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Field Evaluation of Low-Cost Particulate Matter Sensors for Measuring Wildfire Smoke

1
US Environmental Protection Agency, Office of Research and Development, Research Triangle Park, NC 27711, USA
2
US Environmental Protection Agency, Region 9, San Francisco, CA 94105, USA
3
US Environmental Protection Agency, Region 10, Seattle, CA 98101, USA
4
US Environmental Protection Agency, Office of Air Quality Planning and Standards, Research Triangle Park, NC 27711, USA
*
Author to whom correspondence should be addressed.
Sensors 2020, 20(17), 4796; https://doi.org/10.3390/s20174796
Received: 2 August 2020 / Revised: 19 August 2020 / Accepted: 21 August 2020 / Published: 25 August 2020
(This article belongs to the Special Issue Sensors for Environment Monitoring)
Until recently, air quality impacts from wildfires were predominantly determined based on data from permanent stationary regulatory air pollution monitors. However, low-cost particulate matter (PM) sensors are now widely used by the public as a source of air quality information during wildfires, although their performance during smoke impacted conditions has not been thoroughly evaluated. We collocated three types of low-cost fine PM (PM2.5) sensors with reference instruments near multiple fires in the western and eastern United States (maximum hourly PM2.5 = 295 µg/m3). Sensors were moderately to strongly correlated with reference instruments (hourly averaged r2 = 0.52–0.95), but overpredicted PM2.5 concentrations (normalized root mean square errors, NRMSE = 80–167%). We developed a correction equation for wildfire smoke that reduced the NRMSE to less than 27%. Correction equations were specific to each sensor package, demonstrating the impact of the physical configuration and the algorithm used to translate the size and count information into PM2.5 concentrations. These results suggest the low-cost sensors can fill in the large spatial gaps in monitoring networks near wildfires with mean absolute errors of less than 10 µg/m3 in the hourly PM2.5 concentrations when using a sensor-specific smoke correction equation. View Full-Text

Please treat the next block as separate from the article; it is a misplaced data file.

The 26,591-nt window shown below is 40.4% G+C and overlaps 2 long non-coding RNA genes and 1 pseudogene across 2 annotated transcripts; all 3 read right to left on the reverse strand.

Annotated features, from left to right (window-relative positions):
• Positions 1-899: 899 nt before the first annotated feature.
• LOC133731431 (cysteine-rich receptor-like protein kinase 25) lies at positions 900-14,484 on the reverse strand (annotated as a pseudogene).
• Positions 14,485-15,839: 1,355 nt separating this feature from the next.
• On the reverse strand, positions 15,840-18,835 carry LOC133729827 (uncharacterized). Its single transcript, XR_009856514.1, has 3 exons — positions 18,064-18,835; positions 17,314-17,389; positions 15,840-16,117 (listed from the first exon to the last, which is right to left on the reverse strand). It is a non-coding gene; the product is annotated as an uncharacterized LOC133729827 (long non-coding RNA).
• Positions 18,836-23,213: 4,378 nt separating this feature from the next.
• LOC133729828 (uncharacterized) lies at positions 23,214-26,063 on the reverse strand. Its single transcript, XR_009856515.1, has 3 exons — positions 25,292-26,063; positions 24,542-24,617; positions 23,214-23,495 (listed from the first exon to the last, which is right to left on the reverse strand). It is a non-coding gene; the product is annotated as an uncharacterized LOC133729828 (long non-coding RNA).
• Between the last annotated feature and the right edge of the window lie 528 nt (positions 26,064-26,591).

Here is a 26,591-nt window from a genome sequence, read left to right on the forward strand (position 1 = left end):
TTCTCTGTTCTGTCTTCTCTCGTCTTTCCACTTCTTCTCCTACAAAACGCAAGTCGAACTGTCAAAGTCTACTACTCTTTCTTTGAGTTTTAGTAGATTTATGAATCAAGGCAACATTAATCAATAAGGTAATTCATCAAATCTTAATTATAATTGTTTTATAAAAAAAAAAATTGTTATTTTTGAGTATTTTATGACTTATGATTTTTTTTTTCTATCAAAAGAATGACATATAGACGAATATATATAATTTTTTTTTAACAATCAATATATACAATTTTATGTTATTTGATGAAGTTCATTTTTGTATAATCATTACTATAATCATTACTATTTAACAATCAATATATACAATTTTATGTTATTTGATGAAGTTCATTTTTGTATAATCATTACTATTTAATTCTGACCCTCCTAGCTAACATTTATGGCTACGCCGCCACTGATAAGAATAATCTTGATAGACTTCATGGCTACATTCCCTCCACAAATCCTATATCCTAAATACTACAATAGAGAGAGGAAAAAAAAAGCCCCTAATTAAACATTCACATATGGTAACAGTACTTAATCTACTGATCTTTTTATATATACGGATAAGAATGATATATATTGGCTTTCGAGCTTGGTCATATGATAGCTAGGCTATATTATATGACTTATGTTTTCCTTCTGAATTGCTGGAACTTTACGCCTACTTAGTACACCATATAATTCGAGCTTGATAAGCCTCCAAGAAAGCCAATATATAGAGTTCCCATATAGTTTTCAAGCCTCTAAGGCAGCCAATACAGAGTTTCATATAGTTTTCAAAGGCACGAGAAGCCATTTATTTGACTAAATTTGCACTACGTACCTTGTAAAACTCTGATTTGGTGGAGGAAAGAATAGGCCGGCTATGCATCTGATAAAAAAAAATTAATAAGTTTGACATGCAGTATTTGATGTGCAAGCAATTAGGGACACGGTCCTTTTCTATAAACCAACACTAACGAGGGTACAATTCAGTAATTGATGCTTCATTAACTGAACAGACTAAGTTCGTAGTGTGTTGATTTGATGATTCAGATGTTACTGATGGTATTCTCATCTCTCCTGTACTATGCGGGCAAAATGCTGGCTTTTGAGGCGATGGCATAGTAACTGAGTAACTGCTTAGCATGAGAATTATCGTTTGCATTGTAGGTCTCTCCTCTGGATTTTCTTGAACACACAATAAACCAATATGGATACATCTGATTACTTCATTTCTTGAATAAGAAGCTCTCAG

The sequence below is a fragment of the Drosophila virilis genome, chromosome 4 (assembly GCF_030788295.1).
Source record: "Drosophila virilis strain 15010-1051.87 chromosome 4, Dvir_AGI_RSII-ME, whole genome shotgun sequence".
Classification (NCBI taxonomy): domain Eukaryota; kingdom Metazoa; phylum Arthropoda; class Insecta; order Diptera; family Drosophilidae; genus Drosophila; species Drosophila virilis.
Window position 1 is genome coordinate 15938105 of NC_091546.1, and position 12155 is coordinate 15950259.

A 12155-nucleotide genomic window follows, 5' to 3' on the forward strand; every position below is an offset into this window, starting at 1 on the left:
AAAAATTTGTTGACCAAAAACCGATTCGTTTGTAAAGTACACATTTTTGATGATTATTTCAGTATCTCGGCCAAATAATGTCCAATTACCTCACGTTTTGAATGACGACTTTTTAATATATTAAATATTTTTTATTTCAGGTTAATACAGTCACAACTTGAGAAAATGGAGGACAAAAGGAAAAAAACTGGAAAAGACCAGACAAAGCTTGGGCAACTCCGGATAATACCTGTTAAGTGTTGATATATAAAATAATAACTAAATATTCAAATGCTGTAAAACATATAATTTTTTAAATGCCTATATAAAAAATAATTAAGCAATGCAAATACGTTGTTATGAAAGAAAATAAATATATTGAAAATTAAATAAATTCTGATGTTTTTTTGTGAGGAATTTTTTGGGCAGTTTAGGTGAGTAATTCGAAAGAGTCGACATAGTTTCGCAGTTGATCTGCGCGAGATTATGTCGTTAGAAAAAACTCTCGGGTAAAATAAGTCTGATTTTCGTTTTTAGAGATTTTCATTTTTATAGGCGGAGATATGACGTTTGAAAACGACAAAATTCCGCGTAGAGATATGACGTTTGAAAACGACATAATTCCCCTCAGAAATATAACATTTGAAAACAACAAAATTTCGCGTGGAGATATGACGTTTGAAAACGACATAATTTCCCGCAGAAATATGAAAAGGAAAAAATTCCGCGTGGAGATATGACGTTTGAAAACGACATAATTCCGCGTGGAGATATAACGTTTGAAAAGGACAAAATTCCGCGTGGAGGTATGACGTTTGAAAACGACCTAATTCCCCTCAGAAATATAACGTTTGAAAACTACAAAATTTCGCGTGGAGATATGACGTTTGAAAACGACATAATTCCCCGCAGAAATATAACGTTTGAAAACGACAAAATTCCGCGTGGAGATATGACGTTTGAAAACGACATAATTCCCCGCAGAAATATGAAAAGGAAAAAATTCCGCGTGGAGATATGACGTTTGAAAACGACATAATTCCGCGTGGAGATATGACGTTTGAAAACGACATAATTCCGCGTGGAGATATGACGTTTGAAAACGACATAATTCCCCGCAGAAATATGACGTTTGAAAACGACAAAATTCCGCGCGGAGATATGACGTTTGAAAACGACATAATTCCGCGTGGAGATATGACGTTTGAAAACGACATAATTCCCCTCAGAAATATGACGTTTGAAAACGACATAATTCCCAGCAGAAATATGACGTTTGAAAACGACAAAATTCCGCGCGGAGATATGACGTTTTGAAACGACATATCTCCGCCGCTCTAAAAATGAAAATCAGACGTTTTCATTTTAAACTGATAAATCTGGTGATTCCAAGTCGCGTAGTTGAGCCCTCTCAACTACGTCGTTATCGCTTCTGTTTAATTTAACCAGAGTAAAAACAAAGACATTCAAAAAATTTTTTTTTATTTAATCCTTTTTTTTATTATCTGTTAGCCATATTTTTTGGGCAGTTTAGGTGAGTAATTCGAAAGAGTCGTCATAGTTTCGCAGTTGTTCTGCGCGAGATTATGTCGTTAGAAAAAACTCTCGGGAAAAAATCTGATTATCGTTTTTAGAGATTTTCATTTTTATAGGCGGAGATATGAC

Keywords: air quality; smoke; environmental monitoring air quality; smoke; environmental monitoring
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MDPI and ACS Style

Holder, A.L.; Mebust, A.K.; Maghran, L.A.; McGown, M.R.; Stewart, K.E.; Vallano, D.M.; Elleman, R.A.; Baker, K.R. Field Evaluation of Low-Cost Particulate Matter Sensors for Measuring Wildfire Smoke. Sensors 2020, 20, 4796. https://doi.org/10.3390/s20174796

AMA Style

Holder AL, Mebust AK, Maghran LA, McGown MR, Stewart KE, Vallano DM, Elleman RA, Baker KR. Field Evaluation of Low-Cost Particulate Matter Sensors for Measuring Wildfire Smoke. Sensors. 2020; 20(17):4796. https://doi.org/10.3390/s20174796

Chicago/Turabian Style

Holder, Amara L.; Mebust, Anna K.; Maghran, Lauren A.; McGown, Michael R.; Stewart, Kathleen E.; Vallano, Dena M.; Elleman, Robert A.; Baker, Kirk R. 2020. "Field Evaluation of Low-Cost Particulate Matter Sensors for Measuring Wildfire Smoke" Sensors 20, no. 17: 4796. https://doi.org/10.3390/s20174796

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